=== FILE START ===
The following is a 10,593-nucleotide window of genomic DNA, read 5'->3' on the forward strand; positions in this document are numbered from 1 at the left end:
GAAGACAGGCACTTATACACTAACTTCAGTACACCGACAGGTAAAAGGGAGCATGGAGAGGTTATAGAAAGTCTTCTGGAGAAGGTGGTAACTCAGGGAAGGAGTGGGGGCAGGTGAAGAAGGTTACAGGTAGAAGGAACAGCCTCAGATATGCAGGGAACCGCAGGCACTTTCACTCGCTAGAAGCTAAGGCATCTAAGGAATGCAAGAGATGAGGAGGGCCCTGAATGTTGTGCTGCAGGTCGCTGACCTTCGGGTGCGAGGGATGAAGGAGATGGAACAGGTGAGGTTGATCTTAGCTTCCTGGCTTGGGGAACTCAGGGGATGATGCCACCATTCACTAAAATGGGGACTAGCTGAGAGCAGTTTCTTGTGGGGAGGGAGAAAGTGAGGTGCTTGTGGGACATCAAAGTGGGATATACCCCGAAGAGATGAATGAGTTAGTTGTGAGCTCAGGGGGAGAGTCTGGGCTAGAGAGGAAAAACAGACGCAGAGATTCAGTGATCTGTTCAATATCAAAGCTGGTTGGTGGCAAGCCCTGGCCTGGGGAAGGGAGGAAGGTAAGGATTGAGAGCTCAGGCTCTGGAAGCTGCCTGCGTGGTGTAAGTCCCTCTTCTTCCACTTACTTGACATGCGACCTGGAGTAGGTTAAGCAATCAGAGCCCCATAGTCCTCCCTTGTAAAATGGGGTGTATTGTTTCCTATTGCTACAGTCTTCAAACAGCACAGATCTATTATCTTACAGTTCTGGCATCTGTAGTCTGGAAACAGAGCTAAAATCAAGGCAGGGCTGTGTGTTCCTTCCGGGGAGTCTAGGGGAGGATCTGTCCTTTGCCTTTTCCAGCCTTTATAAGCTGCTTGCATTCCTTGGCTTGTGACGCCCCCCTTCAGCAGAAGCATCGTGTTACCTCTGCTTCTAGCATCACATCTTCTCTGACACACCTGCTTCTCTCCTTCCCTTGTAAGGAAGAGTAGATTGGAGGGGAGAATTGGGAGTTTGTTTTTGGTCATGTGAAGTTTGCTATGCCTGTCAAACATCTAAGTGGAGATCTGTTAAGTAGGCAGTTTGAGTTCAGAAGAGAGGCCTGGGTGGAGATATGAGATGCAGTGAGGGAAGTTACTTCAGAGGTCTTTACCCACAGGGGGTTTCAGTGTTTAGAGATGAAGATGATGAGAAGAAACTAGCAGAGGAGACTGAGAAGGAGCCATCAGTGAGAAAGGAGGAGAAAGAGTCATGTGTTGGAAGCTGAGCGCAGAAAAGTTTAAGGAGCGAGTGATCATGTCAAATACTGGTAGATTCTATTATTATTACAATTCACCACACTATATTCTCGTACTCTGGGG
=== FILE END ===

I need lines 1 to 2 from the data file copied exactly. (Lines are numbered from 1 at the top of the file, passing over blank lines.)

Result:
The following is a 10,593-nucleotide window of genomic DNA, read 5'->3' on the forward strand; positions in this document are numbered from 1 at the left end:
GAAGACAGGCACTTATACACTAACTTCAGTACACCGACAGGTAAAAGGGAGCATGGAGAGGTTATAGAAAGTCTTCTGGAGAAGGTGGTAACTCAGGGAAGGAGTGGGGGCAGGTGAAGAAGGTTACAGGTAGAAGGAACAGCCTCAGATATGCAGGGAACCGCAGGCACTTTCACTCGCTAGAAGCTAAGGCATCTAAGGAATGCAAGAGATGAGGAGGGCCCTGAATGTTGTGCTGCAGGTCGCTGACCTTCGGGTGCGAGGGATGAAGGAGATGGAACAGGTGAGGTTGATCTTAGCTTCCTGGCTTGGGGAACTCAGGGGATGATGCCACCATTCACTAAAATGGGGACTAGCTGAGAGCAGTTTCTTGTGGGGAGGGAGAAAGTGAGGTGCTTGTGGGACATCAAAGTGGGATATACCCCGAAGAGATGAATGAGTTAGTTGTGAGCTCAGGGGGAGAGTCTGGGCTAGAGAGGAAAAACAGACGCAGAGATTCAGTGATCTGTTCAATATCAAAGCTGGTTGGTGGCAAGCCCTGGCCTGGGGAAGGGAGGAAGGTAAGGATTGAGAGCTCAGGCTCTGGAAGCTGCCTGCGTGGTGTAAGTCCCTCTTCTTCCACTTACTTGACATGCGACCTGGAGTAGGTTAAGCAATCAGAGCCCCATAGTCCTCCCTTGTAAAATGGGGTGTATTGTTTCCTATTGCTACAGTCTTCAAACAGCACAGATCTATTATCTTACAGTTCTGGCATCTGTAGTCTGGAAACAGAGCTAAAATCAAGGCAGGGCTGTGTGTTCCTTCCGGGGAGTCTAGGGGAGGATCTGTCCTTTGCCTTTTCCAGCCTTTATAAGCTGCTTGCATTCCTTGGCTTGTGACGCCCCCCTTCAGCAGAAGCATCGTGTTACCTCTGCTTCTAGCATCACATCTTCTCTGACACACCTGCTTCTCTCCTTCCCTTGTAAGGAAGAGTAGATTGGAGGGGAGAATTGGGAGTTTGTTTTTGGTCATGTGAAGTTTGCTATGCCTGTCAAACATCTAAGTGGAGATCTGTTAAGTAGGCAGTTTGAGTTCAGAAGAGAGGCCTGGGTGGAGATATGAGATGCAGTGAGGGAAGTTACTTCAGAGGTCTTTACCCACAGGGGGTTTCAGTGTTTAGAGATGAAGATGATGAGAAGAAACTAGCAGAGGAGACTGAGAAGGAGCCATCAGTGAGAAAGGAGGAGAAAGAGTCATGTGTTGGAAGCTGAGCGCAGAAAAGTTTAAGGAGCGAGTGATCATGTCAAATACTGGTAGATTCTATTATTATTACAATTCACCACACTATATTCTCGTACTCTGGGG